Trends in Brain Cancer Incidence and Survival in the United States: Surveillance, Epidemiology, and End Results Program, 1973 to 2001.

Sundeep Deorah, M.A.; Charles F. Lynch, M.D., Ph.D.; Zita A. Sibenaller, Ph.D.; Timothy C. Ryken, M.D.

Disclosures

Neurosurg Focus. 2006;20(4):E3 

In This Article

Conclusions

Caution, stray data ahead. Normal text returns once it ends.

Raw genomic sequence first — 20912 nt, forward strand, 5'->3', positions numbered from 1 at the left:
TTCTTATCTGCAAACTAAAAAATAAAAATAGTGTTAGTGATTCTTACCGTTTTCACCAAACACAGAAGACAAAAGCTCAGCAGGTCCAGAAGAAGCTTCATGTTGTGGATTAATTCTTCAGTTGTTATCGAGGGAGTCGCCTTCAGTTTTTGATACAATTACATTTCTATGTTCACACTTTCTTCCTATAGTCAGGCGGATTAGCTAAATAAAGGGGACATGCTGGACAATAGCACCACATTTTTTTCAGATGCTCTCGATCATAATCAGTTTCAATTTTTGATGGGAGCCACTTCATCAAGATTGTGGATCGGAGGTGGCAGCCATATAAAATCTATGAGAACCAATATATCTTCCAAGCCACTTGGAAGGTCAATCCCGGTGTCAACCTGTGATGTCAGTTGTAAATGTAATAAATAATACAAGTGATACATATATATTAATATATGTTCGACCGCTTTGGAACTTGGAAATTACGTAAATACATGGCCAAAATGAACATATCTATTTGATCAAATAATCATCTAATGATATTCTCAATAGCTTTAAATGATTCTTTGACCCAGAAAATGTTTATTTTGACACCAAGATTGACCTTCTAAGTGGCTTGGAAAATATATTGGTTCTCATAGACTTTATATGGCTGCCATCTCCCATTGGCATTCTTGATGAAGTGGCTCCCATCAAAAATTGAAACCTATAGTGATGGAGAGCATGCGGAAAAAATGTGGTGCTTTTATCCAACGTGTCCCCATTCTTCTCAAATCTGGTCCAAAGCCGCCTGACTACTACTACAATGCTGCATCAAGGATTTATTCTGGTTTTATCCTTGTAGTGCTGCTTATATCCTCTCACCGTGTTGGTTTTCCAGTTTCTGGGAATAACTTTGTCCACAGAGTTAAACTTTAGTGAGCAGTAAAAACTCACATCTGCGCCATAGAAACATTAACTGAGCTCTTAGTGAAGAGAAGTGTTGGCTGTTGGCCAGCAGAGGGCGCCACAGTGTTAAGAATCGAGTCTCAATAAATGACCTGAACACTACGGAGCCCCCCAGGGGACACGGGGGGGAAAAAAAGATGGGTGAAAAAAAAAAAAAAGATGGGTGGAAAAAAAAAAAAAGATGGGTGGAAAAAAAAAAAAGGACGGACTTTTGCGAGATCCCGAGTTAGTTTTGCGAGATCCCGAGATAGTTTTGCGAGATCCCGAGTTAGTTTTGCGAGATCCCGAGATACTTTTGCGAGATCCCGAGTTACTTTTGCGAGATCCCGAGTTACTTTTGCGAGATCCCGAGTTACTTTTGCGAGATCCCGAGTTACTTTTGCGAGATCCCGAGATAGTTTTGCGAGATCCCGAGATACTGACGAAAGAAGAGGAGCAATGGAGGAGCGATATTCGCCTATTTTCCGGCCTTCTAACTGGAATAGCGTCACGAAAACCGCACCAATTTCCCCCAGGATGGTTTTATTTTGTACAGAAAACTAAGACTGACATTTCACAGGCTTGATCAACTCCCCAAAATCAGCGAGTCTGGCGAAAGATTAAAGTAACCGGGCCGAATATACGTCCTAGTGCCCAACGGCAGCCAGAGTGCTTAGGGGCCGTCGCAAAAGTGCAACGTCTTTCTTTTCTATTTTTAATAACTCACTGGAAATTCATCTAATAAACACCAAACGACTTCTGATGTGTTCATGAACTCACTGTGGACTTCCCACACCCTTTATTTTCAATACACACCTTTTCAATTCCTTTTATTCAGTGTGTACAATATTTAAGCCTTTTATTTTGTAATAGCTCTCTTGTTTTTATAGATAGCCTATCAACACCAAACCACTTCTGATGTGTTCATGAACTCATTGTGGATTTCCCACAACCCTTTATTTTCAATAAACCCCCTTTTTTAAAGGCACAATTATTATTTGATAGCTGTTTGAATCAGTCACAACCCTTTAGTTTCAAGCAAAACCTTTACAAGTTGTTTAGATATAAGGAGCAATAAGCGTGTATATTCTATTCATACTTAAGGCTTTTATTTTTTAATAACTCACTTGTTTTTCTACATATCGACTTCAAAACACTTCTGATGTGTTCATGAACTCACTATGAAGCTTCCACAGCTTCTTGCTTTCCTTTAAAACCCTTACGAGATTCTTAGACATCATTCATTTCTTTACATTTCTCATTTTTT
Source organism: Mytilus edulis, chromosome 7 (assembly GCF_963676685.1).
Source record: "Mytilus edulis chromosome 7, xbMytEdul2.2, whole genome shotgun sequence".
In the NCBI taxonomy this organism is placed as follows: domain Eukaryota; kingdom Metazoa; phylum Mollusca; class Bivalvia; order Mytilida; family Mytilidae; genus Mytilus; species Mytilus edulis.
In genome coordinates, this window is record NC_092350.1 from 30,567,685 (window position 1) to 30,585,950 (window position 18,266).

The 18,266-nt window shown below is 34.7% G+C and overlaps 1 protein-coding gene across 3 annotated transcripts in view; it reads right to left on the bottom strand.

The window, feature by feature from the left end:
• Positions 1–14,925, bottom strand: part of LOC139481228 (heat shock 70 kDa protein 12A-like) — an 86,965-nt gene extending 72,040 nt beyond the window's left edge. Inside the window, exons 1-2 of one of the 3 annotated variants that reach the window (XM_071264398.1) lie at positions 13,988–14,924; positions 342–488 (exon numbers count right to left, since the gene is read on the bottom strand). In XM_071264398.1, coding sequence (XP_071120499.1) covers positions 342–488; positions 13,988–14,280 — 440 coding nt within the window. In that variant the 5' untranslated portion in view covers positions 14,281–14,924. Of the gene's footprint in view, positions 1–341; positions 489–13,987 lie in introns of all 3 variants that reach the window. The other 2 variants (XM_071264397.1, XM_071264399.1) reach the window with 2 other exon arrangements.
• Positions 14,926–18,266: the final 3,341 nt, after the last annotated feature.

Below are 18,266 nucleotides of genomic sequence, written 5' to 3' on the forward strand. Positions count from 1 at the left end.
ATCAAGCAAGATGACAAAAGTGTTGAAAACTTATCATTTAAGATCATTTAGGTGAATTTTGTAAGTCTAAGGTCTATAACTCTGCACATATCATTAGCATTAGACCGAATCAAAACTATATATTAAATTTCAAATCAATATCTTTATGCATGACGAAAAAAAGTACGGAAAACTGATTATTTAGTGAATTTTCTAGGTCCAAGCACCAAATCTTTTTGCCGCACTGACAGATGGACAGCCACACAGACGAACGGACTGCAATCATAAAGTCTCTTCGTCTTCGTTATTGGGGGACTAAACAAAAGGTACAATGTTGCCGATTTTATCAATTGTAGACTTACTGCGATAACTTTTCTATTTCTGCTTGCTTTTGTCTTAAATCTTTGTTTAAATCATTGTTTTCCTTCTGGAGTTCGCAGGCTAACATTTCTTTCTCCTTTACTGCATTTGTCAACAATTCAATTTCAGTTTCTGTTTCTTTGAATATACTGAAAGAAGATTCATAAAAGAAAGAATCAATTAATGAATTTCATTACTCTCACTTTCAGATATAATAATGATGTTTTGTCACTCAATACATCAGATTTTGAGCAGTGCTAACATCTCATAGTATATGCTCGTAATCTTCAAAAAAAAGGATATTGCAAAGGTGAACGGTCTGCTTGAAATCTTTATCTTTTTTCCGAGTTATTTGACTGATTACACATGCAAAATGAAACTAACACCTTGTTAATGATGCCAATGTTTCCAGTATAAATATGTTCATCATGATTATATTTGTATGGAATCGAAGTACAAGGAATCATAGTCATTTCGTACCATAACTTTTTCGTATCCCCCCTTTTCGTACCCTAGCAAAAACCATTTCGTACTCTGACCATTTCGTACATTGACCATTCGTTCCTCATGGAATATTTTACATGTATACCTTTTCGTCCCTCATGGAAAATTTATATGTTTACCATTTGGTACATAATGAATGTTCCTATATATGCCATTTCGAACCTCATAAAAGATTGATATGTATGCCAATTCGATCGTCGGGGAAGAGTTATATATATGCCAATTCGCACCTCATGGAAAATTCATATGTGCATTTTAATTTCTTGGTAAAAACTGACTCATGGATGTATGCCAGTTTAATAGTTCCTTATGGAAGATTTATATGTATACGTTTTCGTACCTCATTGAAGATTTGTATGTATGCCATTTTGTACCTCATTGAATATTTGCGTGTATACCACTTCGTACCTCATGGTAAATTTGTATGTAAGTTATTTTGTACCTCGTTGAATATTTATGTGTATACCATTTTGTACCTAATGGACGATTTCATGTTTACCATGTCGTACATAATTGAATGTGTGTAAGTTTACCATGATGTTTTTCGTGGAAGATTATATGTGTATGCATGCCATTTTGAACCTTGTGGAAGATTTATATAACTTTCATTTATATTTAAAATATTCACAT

People in population subgroups at higher risk for brain cancer are the elderly, Caucasians, men, and those living in metropolitan counties. Despite raised concerns related to the risk of brain cancer from using cellular phones, our study fails to find support for this hypothesis at the population level. After 1987, the incidence of brain cancer in the US decreased at the rate of 0.44% per year. The cause for this decline is unclear because of the paucity of definitive knowledge on the risk factors of brain cancer, but solace can be taken from the fact that brain cancers are not rising in this era of increasing environmental toxic exposures. However, the rising trend of GBM, combined with poor survival rates for people with GBM, is disconcerting and needs further exploration. Despite their limitations, high-quality registry data continue to be an important source of incidence and survival information about these rare tumors. Efforts should be made to link registry data to individual patient information, such as demographics, occupation, social class, and clinical and treatment data to help researchers study etiologic risk factors and determine the effect of therapeutic advances on patient survival.

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